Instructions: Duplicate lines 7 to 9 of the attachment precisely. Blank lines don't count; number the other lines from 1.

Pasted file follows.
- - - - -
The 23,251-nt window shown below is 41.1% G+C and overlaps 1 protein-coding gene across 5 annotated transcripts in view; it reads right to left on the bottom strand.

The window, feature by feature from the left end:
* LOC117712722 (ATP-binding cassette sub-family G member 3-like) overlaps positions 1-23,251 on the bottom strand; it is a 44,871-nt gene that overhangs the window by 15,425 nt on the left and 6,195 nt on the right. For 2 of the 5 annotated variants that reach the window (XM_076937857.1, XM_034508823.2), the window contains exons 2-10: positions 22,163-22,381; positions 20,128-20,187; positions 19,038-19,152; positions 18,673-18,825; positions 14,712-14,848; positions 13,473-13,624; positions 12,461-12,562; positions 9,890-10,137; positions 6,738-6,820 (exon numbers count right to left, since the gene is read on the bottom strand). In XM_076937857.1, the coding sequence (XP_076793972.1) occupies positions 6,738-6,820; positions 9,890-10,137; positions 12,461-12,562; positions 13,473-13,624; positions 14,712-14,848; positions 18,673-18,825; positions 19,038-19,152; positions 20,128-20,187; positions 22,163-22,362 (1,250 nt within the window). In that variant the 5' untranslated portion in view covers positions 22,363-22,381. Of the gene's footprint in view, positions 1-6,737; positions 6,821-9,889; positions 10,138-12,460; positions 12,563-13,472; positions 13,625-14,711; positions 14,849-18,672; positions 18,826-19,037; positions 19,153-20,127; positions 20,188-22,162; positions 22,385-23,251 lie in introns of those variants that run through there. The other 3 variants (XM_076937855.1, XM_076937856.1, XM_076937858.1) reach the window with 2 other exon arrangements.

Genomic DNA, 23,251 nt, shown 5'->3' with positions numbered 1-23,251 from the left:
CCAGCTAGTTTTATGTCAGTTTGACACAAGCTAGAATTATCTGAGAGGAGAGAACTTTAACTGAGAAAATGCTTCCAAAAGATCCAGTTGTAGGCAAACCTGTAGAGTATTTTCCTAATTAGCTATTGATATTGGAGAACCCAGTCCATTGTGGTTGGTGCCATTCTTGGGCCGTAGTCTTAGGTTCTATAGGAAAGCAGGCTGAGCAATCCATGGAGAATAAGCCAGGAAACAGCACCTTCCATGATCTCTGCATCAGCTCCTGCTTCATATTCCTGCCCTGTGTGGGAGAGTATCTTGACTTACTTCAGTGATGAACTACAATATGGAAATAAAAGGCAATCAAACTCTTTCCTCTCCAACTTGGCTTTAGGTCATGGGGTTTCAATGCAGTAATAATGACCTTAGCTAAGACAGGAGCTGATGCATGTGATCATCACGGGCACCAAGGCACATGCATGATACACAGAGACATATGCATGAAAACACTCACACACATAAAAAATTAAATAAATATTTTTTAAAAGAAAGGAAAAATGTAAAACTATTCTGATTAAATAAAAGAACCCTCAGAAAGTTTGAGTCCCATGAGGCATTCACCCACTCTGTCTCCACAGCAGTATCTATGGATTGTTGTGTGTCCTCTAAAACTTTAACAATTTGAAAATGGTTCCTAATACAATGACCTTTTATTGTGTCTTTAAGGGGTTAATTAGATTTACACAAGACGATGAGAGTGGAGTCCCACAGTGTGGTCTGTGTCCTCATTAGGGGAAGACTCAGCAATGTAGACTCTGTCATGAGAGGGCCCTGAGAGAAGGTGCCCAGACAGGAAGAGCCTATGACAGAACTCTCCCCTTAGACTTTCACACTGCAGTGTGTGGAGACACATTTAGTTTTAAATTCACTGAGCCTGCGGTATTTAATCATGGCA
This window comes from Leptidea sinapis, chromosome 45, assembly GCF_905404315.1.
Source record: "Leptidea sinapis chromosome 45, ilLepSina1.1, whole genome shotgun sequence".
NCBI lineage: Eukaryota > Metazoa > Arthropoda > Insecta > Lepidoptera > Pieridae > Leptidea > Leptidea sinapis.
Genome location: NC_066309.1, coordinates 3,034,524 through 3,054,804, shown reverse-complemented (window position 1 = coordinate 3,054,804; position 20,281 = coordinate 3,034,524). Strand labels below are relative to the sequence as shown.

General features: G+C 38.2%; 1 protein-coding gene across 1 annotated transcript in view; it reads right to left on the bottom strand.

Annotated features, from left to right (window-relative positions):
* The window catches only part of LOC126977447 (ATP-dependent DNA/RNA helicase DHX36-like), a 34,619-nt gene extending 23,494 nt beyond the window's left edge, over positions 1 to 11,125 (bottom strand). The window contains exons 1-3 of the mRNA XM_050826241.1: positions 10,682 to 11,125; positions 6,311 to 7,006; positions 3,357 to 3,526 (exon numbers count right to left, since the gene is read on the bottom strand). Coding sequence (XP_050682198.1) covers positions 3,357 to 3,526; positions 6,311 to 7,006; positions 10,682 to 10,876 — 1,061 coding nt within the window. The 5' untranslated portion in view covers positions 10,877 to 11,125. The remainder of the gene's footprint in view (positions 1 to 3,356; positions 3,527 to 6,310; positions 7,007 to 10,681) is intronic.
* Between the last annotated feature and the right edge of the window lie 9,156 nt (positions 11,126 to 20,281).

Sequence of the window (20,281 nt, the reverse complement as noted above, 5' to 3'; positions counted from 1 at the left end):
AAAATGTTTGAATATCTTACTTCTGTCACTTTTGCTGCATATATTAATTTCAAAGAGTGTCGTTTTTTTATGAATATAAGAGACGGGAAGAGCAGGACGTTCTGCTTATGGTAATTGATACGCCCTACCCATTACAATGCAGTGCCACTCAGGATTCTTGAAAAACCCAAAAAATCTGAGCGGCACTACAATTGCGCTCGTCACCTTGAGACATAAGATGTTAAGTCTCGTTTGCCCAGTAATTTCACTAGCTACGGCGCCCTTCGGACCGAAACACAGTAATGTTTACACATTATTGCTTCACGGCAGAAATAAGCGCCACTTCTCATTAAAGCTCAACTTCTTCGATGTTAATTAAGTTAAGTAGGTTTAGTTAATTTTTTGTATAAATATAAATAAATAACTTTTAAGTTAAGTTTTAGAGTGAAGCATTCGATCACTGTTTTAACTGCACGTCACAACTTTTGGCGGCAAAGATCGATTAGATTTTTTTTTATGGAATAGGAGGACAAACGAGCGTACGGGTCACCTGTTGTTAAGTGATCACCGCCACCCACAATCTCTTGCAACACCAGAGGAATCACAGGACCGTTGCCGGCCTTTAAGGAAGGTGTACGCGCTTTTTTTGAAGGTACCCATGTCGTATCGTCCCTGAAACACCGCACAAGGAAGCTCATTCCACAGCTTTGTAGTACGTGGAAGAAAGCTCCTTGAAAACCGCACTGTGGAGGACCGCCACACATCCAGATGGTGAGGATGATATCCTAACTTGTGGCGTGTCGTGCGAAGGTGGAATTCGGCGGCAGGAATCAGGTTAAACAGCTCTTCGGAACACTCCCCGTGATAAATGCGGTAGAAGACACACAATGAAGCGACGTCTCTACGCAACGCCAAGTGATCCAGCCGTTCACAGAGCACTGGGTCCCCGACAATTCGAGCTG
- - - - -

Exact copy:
Source record: "Leptidea sinapis chromosome 45, ilLepSina1.1, whole genome shotgun sequence".
NCBI lineage: Eukaryota > Metazoa > Arthropoda > Insecta > Lepidoptera > Pieridae > Leptidea > Leptidea sinapis.
Genome location: NC_066309.1, coordinates 3,034,524 through 3,054,804, shown reverse-complemented (window position 1 = coordinate 3,054,804; position 20,281 = coordinate 3,034,524). Strand labels below are relative to the sequence as shown.